1

Well, I guess the answer is it becomes both! You're almost there! But then the third and fourth terms in your equation will vanish. So, since $\hat{n}$ is the number operator, a number state, such as $\vert m \rangle$ say will be an 'eigenfunction' or the $\hat{n}$ operator with 'eigenvalue' m. It seems that you probably already know this judging by how ...


1

Uncertainty principle is due to intrinsic uncertainty of nature. Yes, at any given time a particle exists both as a particle and a wave combined. Following part of your question is related to the complementarity principle (of the most accepted Copenhagen interpretation of quantum mechanics) claims that wave and particle are similar to two sides of a coin. ...


1

I'll provide an answer in non-relativistic quantum mechanics. The short answer is that momentum and mass commute, so a particle can have a well-defined momentum and mass simultaneously. But really, mass isn't considered an operator in quantum mechanics; it's a parameter, a number. So for some system, it is presumed that the mass is known always. There's no ...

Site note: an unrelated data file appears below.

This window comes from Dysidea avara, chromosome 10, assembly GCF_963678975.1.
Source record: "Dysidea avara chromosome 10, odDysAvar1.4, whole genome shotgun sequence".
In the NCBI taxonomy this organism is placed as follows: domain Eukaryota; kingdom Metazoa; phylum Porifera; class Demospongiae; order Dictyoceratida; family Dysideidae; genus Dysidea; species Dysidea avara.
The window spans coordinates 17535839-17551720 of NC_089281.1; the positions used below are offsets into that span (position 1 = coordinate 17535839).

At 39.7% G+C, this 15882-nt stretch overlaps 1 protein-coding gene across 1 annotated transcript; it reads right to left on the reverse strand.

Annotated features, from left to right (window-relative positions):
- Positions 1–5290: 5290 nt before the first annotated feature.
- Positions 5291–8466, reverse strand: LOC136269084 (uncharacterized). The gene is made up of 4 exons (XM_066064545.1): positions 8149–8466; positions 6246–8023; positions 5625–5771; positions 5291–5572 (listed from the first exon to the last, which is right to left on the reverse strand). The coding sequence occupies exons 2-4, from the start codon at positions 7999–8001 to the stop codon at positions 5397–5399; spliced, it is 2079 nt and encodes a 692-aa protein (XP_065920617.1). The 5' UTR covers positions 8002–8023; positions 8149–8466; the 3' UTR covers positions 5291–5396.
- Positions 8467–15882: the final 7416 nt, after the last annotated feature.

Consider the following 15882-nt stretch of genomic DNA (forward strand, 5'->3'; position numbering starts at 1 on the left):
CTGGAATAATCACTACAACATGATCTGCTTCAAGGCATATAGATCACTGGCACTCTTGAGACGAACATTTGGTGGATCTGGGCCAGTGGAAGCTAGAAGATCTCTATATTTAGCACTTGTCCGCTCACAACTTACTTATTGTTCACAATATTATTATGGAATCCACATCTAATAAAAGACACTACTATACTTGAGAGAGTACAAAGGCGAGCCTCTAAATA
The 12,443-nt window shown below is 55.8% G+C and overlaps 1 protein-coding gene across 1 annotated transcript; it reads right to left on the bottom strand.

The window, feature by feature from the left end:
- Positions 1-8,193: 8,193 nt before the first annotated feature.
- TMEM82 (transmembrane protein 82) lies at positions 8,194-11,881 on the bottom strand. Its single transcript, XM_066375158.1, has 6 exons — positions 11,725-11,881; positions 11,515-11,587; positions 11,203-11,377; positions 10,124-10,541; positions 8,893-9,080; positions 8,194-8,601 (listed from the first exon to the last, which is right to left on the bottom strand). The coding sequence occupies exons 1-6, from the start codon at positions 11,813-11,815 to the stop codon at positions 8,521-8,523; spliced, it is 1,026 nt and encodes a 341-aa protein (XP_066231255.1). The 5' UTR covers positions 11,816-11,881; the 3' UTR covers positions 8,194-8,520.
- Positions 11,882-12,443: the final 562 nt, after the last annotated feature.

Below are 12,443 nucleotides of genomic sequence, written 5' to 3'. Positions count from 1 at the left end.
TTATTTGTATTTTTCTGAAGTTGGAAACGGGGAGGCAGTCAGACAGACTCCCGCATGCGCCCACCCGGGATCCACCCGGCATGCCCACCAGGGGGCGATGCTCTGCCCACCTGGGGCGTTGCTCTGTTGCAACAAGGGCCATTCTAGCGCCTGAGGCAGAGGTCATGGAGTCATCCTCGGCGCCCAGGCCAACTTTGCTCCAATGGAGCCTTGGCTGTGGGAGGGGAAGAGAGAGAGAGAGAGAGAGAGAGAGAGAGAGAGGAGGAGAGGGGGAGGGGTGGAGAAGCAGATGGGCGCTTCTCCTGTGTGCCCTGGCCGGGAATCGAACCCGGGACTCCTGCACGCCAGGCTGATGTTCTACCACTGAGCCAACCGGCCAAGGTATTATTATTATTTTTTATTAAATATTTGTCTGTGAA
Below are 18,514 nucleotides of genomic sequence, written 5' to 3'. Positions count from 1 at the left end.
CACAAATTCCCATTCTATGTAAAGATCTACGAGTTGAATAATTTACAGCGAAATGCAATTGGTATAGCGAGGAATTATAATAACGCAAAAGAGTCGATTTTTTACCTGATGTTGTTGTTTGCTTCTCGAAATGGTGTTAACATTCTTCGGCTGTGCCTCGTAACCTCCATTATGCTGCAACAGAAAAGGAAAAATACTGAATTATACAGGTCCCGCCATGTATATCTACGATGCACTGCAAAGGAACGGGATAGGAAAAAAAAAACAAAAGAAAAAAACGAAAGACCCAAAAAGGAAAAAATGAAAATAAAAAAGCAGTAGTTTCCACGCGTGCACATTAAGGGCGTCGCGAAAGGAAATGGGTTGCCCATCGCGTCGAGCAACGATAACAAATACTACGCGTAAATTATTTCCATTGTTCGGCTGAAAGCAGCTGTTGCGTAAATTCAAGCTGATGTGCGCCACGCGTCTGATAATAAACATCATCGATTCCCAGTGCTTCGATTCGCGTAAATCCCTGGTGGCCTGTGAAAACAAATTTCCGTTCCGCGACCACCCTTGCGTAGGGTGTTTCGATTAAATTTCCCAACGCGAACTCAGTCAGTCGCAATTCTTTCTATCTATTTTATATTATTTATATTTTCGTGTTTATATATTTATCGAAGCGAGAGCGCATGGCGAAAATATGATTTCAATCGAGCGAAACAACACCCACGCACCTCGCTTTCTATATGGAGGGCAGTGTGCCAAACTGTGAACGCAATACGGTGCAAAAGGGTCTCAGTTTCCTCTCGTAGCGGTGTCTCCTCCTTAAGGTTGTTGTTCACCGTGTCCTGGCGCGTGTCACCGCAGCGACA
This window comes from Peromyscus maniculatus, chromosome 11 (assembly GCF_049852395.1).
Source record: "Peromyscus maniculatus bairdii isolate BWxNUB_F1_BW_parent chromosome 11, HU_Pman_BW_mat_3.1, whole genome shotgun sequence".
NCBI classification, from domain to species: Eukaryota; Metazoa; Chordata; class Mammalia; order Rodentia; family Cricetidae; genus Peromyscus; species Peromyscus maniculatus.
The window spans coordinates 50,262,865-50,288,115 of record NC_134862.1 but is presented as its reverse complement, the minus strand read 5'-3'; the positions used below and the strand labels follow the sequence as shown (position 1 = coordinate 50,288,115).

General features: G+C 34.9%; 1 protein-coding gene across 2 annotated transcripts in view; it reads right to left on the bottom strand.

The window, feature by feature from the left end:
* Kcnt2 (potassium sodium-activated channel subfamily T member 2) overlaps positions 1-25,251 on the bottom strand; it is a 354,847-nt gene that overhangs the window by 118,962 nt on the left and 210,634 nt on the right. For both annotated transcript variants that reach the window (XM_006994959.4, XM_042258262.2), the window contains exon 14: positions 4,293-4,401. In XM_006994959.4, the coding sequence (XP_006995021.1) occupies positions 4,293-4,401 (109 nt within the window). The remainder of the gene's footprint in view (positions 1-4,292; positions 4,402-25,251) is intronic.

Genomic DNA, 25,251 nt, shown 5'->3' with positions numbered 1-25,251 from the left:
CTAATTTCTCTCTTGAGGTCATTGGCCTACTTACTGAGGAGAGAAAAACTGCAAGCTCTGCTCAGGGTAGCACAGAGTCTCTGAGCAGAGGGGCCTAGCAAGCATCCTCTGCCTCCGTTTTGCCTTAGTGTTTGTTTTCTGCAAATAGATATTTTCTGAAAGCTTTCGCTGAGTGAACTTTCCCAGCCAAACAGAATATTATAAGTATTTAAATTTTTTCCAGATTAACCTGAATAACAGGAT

1

Intuitively, if the potential energy is a function only of the position, if you measure the position precisely, you can just calculate the potential energy using that precise measurement. More formally, if $V(\hat x)$ is any function of $\hat x$, the position operator $$[V(\hat x), \hat x] = 0$$ which really is just that any operator commutes with itself.


1

First, there are effects from quantum mechanics that can be observed in macroscopic scale. I also have few words for "anomalies". Considering the following examples: Line in optical spectrum Floating metal with superconductivity Micro-Marco entanglement of millions photon Schrodinger cat state with hundreds For (1), when you use a prism, you can see ...


1

I think (but I'm not sure) that if you do it like if the photon has three physical polarization states then you get, as you said $S=0,1,2$. You can compute easily all of these states. But remember, you can express the states of the coupled basis in the uncoupled basis (via a Clebsch-Gordan decomposition). Then, you can delete the terms containing a non ...